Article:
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How to Revive Bird of Paradise Plants

bird of paradise image by Earl Robbins from Fotolia.com

The bird of paradise plant (Strelitzia reginae) is a surprisingly hardy tropical beauty, with upright, paddle-shaped leaves and striking, long-lasting flowers. It can be grown outdoors, as a landscape specimen in frost-free areas. In colder climates, this plant will thrive in large containers. When their requirements are met, bird of paradise plants are generally pest-free and vigorous. However, plants that have been growing in the same location or container for a long time may show signs of decline. When this happens, they can be successfully revived by following a few easy steps.

Dig up your bird of paradise in late spring to early summer, by carefully making a circular trench around the base of the plant with a shovel. Disturb the roots as little as possible by digging at least one foot away from the stem on all sides. Tip potted plants onto their sides, and then gently tap the bottom of the pot until the root ball releases.

  • The bird of paradise plant (Strelitzia reginae) is a surprisingly hardy tropical beauty, with upright, paddle-shaped leaves and striking, long-lasting flowers.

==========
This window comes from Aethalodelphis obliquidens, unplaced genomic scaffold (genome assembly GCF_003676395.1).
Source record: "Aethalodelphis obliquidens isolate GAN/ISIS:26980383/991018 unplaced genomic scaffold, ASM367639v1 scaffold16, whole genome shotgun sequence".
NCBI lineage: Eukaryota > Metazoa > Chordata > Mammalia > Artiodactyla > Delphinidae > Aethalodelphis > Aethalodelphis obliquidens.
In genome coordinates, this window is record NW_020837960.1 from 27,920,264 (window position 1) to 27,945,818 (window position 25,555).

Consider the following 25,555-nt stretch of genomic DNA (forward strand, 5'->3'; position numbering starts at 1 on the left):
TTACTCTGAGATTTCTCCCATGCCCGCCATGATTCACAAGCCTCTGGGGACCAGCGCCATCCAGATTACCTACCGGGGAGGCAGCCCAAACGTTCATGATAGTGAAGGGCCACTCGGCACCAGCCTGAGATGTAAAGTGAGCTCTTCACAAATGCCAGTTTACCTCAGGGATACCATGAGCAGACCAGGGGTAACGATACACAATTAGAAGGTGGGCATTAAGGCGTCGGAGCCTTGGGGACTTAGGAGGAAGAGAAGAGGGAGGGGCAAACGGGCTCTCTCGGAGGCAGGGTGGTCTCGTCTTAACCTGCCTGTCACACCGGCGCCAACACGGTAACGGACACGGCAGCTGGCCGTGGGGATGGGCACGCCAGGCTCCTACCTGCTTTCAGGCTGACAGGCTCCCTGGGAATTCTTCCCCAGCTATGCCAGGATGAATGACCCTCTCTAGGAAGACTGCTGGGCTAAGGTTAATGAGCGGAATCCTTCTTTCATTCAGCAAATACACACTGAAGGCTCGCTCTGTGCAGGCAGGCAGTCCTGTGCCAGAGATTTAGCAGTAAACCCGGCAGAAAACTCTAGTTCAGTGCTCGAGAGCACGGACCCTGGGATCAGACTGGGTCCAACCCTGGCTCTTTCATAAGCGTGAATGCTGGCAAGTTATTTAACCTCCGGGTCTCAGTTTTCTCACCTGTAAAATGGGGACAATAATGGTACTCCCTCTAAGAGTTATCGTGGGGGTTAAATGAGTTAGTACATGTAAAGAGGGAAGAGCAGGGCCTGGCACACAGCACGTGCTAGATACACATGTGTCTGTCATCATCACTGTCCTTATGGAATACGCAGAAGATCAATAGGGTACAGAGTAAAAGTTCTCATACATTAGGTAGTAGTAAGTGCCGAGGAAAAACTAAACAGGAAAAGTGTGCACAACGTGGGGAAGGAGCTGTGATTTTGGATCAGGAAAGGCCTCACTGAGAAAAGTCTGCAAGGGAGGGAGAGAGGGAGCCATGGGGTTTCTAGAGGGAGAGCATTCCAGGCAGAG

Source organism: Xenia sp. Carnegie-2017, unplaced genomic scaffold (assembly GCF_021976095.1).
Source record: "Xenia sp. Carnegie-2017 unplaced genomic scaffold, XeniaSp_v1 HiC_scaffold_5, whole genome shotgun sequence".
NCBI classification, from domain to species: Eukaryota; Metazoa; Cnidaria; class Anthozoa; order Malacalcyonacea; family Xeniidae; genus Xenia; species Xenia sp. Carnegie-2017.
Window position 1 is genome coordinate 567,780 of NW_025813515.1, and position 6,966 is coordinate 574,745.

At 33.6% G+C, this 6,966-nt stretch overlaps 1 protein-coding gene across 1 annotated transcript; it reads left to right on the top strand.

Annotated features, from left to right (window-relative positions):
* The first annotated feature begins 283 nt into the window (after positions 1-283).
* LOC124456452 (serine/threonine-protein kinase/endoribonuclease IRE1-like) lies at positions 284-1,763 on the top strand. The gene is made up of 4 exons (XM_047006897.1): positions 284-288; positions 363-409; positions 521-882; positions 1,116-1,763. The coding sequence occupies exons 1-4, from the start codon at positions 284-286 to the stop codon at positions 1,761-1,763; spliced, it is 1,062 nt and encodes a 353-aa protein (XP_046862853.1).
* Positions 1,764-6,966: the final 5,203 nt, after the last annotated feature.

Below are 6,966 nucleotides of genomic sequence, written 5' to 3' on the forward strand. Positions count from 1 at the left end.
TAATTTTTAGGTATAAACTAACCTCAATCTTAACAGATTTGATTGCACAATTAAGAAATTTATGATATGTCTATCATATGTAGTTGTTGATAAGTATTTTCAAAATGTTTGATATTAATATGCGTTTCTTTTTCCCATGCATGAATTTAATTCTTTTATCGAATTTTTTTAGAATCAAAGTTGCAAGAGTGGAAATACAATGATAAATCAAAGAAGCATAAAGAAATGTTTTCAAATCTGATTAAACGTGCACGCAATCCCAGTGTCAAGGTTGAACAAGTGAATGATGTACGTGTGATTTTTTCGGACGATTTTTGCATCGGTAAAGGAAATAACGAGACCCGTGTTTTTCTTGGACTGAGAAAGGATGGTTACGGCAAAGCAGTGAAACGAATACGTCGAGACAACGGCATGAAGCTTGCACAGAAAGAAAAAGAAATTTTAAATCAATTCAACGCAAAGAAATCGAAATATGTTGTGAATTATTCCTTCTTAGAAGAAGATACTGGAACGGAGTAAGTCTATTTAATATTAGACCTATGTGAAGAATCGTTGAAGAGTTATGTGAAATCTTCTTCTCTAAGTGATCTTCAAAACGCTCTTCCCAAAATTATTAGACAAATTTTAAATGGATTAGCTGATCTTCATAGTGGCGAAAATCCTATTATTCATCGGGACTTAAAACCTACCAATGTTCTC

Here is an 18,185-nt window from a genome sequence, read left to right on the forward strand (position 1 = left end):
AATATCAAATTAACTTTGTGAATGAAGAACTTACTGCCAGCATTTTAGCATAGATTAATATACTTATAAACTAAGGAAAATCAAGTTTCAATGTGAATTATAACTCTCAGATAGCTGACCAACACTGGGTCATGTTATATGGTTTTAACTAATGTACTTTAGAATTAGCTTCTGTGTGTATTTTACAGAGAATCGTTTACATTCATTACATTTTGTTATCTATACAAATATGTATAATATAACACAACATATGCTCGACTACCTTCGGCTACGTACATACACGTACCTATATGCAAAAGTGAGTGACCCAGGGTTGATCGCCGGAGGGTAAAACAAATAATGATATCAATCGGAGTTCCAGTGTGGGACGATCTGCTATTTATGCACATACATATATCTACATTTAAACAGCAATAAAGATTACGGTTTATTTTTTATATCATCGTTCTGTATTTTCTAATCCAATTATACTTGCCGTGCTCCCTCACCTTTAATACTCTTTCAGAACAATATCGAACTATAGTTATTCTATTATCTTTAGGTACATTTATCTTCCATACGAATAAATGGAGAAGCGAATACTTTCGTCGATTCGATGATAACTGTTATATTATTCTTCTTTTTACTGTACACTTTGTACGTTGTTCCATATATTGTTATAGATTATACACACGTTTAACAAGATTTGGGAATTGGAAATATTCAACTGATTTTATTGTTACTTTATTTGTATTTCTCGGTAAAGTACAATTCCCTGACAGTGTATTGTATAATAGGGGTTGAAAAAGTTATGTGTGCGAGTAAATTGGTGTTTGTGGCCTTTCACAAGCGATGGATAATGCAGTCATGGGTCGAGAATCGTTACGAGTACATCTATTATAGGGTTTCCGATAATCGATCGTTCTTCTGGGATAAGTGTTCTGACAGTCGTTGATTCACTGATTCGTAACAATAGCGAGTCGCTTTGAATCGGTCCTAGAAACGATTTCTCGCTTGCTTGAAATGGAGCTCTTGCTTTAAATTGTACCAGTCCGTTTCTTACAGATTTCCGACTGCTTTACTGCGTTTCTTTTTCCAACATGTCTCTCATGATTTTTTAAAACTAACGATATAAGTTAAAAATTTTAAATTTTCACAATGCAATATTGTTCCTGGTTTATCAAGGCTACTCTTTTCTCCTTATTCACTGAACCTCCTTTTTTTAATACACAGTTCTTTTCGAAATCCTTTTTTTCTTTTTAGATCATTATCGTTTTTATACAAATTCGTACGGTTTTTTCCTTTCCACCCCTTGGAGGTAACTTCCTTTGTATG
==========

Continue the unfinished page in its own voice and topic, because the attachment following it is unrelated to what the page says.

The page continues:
• When their requirements are met, bird of paradise plants are generally pest-free and vigorous.

Separate the offshoots from the main stem, using a sharp knife to cut through the connecting stolons. You may find several of these depending on the size of the parent plant. Avoid injuring the fleshy part of the stem as you cut.

Add organic compost or a balanced fertilizer to the soil in the original planting hole.

Prepare new planting holes for the newly separated off shoots or plant them in three gallon pots. Add fresh potting soil amended with balanced fertilizer for potted specimens.

Replant your bird of paradise, being careful to place the crown at the same level it was growing before. Plant the offshoots in 3-gallon pots, or directly into new planting holes. Secure new offshoots with wooden stakes, especially if they are tall or exposed to strong winds.

  • Separate the offshoots from the main stem, using a sharp knife to cut through the connecting stolons.
  • Plant the offshoots in 3-gallon pots, or directly into new planting holes.

Apply a 2- to 3-inch layer of organic mulch, such as wood chips, to outdoor plants. Avoid mulching within 6 inches of the plants’ crowns to discourage rot.

Water your bird of paradise plants thoroughly at planting, and then keep the soil evenly moist until new growth appears. Irrigate your plants more frequently once they are established, especially in warm weather.

Tip

Don’t over-water newly planted bird of paradise plants. Look for signs of too much or too little water, like yellowing leaves, or rotting stems.

Check regularly for insect pests such as scale, aphids and caterpillars and control them by hand picking or with insecticidal soap.

Remove any dead leaves and flowers from your plants for a tidy appearance and reduced likelihood of fungal pathogens.

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